7.) Read Books – You will be reading a lot of books in your college career (or at least be required to read them). Why in the world would you want to read any more? Well, it all goes back to the missional mindset. If our goal is to reach others and lead others, we have to know how to do it. Therefore, it is extremely beneficial to read books that allow us to grow in our knowledge of God and show us how we can explain things to others. My personal goal is usually to read one Christian book every month. I suppose my theory is that if students at Christian schools are required to take Bible classes, the least I can do is read a few books of my choosing. As we gain knowledge, we have a greater “storage bin” from which we can tell others about the Gospel given different opportunities, and apply things to our own lives when various circumstances arise.      

8.) Meet People – That’s it. Just meet people. Unfortunately, this is one area that I failed to do as much as I would have liked during my college career. The more people you know, the more opportunities you have. Find out what is going on in their lives. Everyone has a story to tell. Everyone has a reason for believing or not believing in God. Find out why. Share your story. I’m not saying that you will have a lot of best friends or that you still won’t be lonely on the weekends, but nothing bad ever comes from getting to know others. Give it a shot.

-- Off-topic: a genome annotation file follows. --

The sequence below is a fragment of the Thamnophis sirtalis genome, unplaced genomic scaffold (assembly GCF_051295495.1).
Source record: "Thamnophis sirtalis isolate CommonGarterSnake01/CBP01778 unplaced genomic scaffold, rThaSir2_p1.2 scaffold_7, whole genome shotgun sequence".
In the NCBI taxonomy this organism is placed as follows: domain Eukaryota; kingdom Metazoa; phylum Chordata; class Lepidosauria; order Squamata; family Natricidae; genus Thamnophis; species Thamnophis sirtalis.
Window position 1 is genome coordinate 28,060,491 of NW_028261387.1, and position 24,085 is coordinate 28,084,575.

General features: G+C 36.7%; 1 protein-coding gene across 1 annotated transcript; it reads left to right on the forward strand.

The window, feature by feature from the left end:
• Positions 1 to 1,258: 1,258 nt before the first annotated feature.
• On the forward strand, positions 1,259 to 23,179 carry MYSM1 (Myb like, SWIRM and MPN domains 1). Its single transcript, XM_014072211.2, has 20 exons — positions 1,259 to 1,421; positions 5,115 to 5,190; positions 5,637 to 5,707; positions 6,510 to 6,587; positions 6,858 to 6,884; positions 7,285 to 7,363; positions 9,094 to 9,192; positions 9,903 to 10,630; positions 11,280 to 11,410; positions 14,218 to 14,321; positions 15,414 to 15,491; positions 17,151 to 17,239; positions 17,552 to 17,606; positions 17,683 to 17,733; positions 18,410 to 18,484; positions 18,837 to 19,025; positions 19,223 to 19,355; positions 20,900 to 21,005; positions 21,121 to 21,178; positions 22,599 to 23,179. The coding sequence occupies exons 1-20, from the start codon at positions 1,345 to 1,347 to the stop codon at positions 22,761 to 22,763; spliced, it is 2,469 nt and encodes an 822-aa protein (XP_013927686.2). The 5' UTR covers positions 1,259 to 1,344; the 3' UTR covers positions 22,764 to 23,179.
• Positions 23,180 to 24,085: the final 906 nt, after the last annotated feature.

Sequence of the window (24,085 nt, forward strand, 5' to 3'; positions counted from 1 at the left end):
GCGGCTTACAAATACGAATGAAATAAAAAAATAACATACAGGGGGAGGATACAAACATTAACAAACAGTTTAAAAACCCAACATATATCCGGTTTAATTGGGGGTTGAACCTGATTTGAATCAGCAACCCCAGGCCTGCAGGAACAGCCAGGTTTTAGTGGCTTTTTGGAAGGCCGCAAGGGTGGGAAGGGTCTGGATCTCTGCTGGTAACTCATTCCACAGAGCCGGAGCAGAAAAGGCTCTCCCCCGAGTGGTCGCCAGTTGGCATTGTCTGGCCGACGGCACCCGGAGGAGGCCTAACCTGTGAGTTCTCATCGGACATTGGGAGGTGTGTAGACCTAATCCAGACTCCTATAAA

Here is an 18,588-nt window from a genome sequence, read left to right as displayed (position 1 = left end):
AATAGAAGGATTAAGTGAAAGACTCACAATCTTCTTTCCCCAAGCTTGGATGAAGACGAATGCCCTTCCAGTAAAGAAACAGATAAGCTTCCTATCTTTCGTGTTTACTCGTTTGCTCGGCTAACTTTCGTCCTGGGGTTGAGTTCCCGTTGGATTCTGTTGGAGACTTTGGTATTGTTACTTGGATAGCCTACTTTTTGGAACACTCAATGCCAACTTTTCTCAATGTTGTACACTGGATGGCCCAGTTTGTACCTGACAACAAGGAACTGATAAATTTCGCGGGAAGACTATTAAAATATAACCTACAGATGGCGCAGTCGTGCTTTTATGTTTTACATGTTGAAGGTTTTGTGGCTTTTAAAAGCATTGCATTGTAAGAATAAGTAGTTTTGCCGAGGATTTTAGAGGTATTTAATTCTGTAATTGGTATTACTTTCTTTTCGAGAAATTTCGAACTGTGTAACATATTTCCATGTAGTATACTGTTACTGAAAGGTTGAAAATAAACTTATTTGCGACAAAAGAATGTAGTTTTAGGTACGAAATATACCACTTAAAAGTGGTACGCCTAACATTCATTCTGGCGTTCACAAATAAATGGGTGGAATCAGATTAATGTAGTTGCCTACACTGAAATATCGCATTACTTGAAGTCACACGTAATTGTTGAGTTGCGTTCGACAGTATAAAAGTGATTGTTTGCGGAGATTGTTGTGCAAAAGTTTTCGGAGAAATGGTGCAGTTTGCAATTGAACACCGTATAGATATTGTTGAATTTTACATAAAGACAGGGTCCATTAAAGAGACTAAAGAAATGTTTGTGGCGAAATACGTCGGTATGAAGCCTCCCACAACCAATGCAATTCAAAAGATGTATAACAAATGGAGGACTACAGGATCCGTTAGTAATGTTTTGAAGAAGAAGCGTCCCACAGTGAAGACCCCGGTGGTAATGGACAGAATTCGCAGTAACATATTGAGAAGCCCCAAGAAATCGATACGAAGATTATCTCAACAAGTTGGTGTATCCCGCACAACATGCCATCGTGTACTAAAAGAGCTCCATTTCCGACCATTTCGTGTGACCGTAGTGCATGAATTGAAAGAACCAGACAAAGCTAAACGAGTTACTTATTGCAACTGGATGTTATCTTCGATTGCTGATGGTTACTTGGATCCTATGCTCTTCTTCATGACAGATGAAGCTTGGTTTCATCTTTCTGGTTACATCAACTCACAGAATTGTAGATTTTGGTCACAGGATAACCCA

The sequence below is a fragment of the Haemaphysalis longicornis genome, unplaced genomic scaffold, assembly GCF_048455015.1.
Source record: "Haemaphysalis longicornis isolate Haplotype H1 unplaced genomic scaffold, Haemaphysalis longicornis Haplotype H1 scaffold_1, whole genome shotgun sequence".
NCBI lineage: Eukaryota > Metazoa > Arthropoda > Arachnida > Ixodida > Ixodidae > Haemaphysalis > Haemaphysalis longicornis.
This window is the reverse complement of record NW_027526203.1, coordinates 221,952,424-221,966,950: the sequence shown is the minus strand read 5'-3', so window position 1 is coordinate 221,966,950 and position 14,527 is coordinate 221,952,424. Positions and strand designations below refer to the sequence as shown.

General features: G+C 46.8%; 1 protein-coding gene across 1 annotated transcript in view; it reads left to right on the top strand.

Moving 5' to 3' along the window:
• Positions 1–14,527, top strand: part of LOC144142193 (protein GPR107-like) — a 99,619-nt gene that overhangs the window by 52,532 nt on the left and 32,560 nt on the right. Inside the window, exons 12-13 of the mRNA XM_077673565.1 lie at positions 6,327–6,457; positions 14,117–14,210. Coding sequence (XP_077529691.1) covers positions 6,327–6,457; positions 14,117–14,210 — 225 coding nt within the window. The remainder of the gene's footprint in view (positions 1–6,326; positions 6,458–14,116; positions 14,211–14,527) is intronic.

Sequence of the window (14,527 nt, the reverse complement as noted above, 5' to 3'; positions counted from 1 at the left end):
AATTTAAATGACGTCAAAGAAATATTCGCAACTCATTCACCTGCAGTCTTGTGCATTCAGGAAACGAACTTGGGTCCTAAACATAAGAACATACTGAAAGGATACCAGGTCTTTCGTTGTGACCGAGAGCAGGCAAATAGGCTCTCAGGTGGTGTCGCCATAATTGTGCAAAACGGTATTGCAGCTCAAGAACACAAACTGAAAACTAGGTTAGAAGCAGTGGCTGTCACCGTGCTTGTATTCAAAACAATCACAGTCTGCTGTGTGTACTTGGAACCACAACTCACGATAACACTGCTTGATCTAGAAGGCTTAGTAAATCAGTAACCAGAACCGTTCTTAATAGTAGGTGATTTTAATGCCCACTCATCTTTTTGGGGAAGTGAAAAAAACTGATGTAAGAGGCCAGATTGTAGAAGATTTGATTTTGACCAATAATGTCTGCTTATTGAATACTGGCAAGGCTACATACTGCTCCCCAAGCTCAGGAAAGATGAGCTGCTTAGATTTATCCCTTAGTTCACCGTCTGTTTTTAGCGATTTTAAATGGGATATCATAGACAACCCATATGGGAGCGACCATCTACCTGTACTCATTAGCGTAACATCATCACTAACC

9.) Be Bold – Take chances. Now certainly, don’t do anything stupid or unwise, but don’t let fear hold you back from doing what God wants. Step out of your comfort zone. Share the Gospel with a friend. Speak your testimony at an event. Confront a fellow believer if their actions are consistently opposing their faith. As Christians we can’t afford to be shy. While I’ve never been a huge advocate of constant vocal preaching, sometimes a loving yet bold word is necessary. If people are blind, maybe they need to hear a loud voice. It they’re deaf, maybe they need something to catch their eye. It’s up to you to determine what the need is. Just don’t be afraid. If you don’t stand up for Christ at a school like that, who will?